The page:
X-Laser FAQ

Is it safe to use your lasers outdoors?

*Please read this answer entirely, it’s actually important*

Whether or not you can use lasers outdoors is actually two separate questions. The first question is whether or not the lasers themselves are rated for outdoor use, and the second question is whether or not it is legal to use lasers outside. The answer to both is “sometimes”.

First, we can weatherize almost any model we make, but off the shelf they are a bit more sensitive than your average laptop. Unless you have a weatherized laser system, it is best to treat your laser as you would your computer. If you would feel comfortable using your laptop outside for short periods of time, your laser should be fine as well. However, just as you would not leave your laptop outside all day or night, nor should you leave your laser. Protecting it from excessive humidity, rain and extreme temperatures is essential.

The second part of this answer is for U.S. laserists. If you are outside of the U.S. please check your local laws.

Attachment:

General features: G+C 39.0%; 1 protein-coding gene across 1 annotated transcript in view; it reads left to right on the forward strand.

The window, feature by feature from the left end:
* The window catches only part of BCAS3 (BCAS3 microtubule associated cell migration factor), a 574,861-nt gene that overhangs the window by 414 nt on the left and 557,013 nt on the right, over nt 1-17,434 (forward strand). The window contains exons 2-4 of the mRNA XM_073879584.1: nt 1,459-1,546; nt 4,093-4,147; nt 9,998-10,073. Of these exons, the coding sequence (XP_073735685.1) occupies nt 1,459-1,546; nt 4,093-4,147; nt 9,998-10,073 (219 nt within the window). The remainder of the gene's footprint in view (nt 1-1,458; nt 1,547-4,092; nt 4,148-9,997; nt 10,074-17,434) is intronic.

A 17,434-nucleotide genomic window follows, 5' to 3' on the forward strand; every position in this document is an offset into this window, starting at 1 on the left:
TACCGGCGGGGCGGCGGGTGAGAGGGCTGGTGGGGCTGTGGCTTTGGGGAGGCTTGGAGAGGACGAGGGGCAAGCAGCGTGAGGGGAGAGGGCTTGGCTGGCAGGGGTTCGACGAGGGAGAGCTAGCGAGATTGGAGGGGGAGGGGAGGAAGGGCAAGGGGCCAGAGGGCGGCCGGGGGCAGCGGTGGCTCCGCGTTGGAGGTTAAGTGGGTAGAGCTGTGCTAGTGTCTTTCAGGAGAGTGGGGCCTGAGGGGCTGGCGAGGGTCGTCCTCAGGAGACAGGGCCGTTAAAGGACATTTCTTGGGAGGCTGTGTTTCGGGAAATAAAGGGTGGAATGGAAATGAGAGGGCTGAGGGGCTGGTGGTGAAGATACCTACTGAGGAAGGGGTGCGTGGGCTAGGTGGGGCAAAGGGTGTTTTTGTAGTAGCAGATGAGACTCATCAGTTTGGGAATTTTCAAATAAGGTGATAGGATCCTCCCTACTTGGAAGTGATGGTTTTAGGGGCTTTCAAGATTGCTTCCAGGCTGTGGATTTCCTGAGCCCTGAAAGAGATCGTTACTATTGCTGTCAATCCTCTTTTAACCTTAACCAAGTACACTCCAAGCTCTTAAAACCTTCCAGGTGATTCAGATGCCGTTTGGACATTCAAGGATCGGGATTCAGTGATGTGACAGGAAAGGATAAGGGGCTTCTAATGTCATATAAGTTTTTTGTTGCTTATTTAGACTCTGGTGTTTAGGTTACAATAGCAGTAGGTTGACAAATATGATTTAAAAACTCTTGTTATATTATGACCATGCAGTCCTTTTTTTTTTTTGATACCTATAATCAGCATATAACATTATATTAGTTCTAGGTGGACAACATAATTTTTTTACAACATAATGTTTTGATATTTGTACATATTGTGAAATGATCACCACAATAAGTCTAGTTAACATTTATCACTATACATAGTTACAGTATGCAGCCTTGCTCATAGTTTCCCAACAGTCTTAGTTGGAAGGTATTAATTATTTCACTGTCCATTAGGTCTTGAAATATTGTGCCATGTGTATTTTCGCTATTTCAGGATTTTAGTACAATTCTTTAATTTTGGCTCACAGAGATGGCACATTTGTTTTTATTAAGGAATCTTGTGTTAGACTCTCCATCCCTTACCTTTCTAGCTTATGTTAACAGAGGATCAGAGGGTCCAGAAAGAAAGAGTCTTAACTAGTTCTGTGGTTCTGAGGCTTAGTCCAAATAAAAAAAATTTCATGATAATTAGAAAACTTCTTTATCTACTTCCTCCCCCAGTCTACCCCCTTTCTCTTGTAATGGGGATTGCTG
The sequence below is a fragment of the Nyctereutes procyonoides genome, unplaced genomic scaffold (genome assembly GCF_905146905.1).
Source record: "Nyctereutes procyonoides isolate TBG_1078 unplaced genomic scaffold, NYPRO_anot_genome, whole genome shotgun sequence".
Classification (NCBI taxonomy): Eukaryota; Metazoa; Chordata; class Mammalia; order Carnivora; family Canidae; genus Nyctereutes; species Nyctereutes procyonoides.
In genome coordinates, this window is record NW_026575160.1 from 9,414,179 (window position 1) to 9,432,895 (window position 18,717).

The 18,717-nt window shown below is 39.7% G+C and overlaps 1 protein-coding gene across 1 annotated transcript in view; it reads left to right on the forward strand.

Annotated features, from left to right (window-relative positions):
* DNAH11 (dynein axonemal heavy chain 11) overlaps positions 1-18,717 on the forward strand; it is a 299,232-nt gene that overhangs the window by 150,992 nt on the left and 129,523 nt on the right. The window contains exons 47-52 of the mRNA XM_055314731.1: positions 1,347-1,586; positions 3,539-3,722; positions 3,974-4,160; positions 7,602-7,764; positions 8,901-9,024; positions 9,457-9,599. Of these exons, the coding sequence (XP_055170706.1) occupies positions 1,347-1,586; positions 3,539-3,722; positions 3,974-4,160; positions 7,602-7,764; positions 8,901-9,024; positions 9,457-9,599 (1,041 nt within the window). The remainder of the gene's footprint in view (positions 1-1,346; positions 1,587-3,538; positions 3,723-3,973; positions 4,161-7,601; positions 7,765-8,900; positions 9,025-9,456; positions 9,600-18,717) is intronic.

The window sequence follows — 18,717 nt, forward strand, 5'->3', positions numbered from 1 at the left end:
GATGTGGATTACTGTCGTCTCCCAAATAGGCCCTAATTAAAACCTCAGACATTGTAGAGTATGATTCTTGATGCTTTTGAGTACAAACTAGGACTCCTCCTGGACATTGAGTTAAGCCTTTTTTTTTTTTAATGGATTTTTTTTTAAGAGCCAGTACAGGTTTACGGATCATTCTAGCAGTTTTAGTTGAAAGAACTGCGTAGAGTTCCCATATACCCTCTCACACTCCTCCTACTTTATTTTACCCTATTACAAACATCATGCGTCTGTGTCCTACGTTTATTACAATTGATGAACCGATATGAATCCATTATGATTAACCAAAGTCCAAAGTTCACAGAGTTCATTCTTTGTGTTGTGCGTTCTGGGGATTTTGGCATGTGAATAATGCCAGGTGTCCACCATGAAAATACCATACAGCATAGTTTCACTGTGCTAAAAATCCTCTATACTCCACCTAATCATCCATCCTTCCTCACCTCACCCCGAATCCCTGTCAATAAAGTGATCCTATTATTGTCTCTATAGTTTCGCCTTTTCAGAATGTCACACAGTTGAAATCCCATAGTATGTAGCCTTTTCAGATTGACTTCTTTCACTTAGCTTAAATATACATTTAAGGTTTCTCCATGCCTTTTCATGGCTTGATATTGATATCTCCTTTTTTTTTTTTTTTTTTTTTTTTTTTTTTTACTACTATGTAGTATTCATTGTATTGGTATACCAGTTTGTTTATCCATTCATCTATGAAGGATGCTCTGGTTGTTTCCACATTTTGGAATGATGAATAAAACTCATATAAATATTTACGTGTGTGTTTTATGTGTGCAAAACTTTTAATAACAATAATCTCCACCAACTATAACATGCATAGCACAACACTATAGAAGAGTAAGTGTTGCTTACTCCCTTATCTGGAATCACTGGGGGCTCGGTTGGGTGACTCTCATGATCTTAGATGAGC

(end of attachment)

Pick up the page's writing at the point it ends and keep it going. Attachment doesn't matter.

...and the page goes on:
The short answer is that if you want to do an outdoor show in the United States, check with your local FAA field office to see what they recommend. Be honest with them about what you want to do and they will point you in the right direction.

In the U.S., there are two kinds of outdoor shows: terminated (where all of the beams stop on a tent, or the side of a barn, etc.) and unterminated (where the beams either by design or even by accident might shoot up into the sky). The real issue with unterminated beam shows is that they might hit airplanes which is a SERIOUS NO-NO. Technically, the FAA should be able to approve or disapprove all outdoor laser shows. Recently, though, some field offices have expressed a lack of desire to review terminated laser shows, because the beams will never enter navigable airspace. However, one of the single most deceptive characteristics of laser is that when it is shot up into the night sky, it LOOKS like it stops a couple hundred feet up. This is not at all true – a single low powered laser can shoot for MILES, so caution is very advisable.

American Disc Jockey AssociationCanadian Disc Jockey AssociationU.S. Food and Drug AdministrationInternational Association of Amusement Parks and AttractionsInternational Laser Display AssociationNAMMSPIE